By Loretta Worters, Vice President, Media Relations, Insurance Information Institute
Roger Schmelzer, president of the National Conference of Insurance Guaranty Funds (NCIGF), was on hand at the Joint Industry Forum (JIF), Thursday, January 16, to discuss the organization’s role in economic resilience, an important insurance industry theme.
“At the heart of every property and casualty insurance contract lies a promise that if misfortune occurs, insurance will step in to soften the blow by covering outstanding claims,” said Schmelzer. “But what happens when an insurance company becomes financially troubled, fails, and is no longer able to uphold its end of the bargain?”
According to Schmelzer, that’s when the state property and casualty guaranty fund system – a system few know much about – steps in.
“Put simply, guaranty funds provide an essential safety net for policyholders, one that meets the needs of those least able to deal with losses should their insurance company fail,” he told reporters. “Guaranty funds are part of the resilience formula in the insurance industry.”
How Is the System Funded?
The property and casualty guaranty fund system is a non-profit statutory structure funded by the proceeds of failed insurance companies and assessments on operating insurers that provides coordination to property and casualty guaranty funds in each of the 50 states and the District of Columbia. The system pays covered claims up to a state’s legally allowable limits and has safeguarded countless policyholders who might otherwise have faced financial ruin because of unpaid claims related to an insolvency.
“For nearly five decades, the guaranty fund system has paid out more than $35 billion to cover claims against about 600 insolvencies,” said Schmelzer. “Through the years, the system has successfully met every challenge that’s come its way and has been instrumental in supporting that insurance promise.”
What about life and health insurers?
A state life and health insurance guaranty fund system also exists, but it operates independently from the property and casualty system. NCIGF’s counterpart is the National Organization of Life and Health Insurance Guaranty Associations (NOLHGA), a voluntary association made up of the life and health insurance guaranty associations of all 50 states and the District of Columbia. NOLGHA was founded in 1983 when the state guaranty associations determined that there was a need for a mechanism to help coordinate their efforts to provide protection to policyholders when a life or health insurance company insolvency affects people in many states.
Interested in the state of the insurance market? Tune in to a free live webcast on Monday, May 20th at 11:20 a.m. ET to watch Insurance Information Institute (I.I.I.) CEO Sean Kevelighan talk about the industry at the Casualty Actuarial Society’s Spring Meeting.
Kevelighan will address the insurance market’s financial performance over the last 15 years with a special focus on rising auto costs and on leadership needed to sustain the business model, create jobs and promote/facilitate economic growth. Plus, he’ll touch on InsurTech and digital transformation in insurance.
No pre-registration is required to watch the webcast, just go to this link at 11:20 a.m. to watch the live session.
The Treasury yield curve inverted last weekend and many are concerned: Sustained inverted yield curves are often harbingers of recession. Insurers could also feel the impact, since the yield curve can influence an insurer’s rates, profits, and portfolio structure.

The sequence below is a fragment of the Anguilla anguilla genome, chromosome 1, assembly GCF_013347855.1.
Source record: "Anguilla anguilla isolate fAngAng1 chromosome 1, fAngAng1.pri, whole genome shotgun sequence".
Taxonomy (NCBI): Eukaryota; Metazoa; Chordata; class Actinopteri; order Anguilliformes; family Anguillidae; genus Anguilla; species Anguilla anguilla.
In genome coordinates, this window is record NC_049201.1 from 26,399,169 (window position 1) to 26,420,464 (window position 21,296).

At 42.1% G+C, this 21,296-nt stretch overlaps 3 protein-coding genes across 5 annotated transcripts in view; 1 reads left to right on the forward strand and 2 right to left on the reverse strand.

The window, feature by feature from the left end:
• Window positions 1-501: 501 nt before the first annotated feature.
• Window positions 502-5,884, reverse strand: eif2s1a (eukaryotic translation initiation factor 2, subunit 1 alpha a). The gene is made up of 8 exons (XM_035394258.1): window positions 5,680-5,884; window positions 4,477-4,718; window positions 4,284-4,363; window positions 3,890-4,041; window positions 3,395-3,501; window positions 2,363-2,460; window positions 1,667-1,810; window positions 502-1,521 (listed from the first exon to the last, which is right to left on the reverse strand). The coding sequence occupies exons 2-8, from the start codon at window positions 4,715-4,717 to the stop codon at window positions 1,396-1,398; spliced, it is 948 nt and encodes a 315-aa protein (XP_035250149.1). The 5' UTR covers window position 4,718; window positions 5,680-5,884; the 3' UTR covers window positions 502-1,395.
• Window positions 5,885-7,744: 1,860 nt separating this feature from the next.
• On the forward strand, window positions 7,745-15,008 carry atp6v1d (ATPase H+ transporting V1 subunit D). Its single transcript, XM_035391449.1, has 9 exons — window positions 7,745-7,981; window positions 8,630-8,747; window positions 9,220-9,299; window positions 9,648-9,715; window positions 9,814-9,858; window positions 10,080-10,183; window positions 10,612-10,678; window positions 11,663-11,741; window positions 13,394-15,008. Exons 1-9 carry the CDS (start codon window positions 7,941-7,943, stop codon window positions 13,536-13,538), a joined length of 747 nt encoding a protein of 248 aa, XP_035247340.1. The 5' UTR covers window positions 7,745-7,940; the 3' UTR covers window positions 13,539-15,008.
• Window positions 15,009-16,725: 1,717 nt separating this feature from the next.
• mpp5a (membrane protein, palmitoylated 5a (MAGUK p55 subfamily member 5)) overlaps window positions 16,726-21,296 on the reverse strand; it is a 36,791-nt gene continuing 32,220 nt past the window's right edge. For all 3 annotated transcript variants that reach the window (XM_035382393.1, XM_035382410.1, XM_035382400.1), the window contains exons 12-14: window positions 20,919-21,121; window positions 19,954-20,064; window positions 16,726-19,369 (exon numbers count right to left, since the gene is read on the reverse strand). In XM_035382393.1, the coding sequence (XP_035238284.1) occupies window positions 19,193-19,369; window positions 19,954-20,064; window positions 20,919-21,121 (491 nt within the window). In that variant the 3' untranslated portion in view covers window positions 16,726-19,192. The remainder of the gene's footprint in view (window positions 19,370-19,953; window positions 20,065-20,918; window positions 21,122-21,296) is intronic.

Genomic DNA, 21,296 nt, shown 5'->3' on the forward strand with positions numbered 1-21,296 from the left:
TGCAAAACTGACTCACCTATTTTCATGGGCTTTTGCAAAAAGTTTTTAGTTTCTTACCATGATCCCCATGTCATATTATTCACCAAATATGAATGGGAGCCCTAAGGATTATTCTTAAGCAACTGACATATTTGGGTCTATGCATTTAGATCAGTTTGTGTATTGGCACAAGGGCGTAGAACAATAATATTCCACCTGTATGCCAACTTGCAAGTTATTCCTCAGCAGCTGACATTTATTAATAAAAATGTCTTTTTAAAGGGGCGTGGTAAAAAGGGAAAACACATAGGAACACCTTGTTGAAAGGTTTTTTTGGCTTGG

An inverted yield curve may be cause for concern. According to the Federal Reserve Bank of San Francisco, an inverted yield curve preceded all nine U.S. recessions since 1955. The Fed estimates that typically a recession occurs within two years of the inverted yield curve.
An inverted yield curve is not a perfect predictor of future recessions. There has been one false positive, in late 1966, in which an inverted yield curve was followed by an economic slowdown, not a recession. There have also been several “flattenings” of the curve, which did not lead to recession.
But what makes last week’s shift in the 1- year Treasury curve worrisome is the convergence of other negative signals over the last year – including expected macroeconomic considerations such as the waning of the 2017 tax reform.
How might insurance be impacted by a sustained inverted yield curve?
An inverted yield curve has multiple implications for insurance, some of which depend on the nature of an insurance company’s liabilities and investment profile.
Lower long-term rates hurt insurers whose claims take a long time to settle, like workers compensation. The money set aside to settle those claims gets invested in long-term securities. When those rates fall, insurers enjoy less investment income, which lowers profits. This puts pressure on insurers to raise rates to make up for the lost investment income.
The inverted yield curve also has implications for insurer investments. Given investments in fixed income and real estate, an inverted yield curve will require adjustments to avoid mismatch in obligations and revenues. Remedial actions could include selling assets to realize capital gains because the asset value of the bonds that had been bought at higher rates would now be more valuable.
The yield curve: a brief primer
The “yield curve” is a relationship between 10-year Treasury bond yields and three-month bond yields. Usually, the 10-year bonds have higher yields than three-month bonds, to compensate investors for longer-term risks.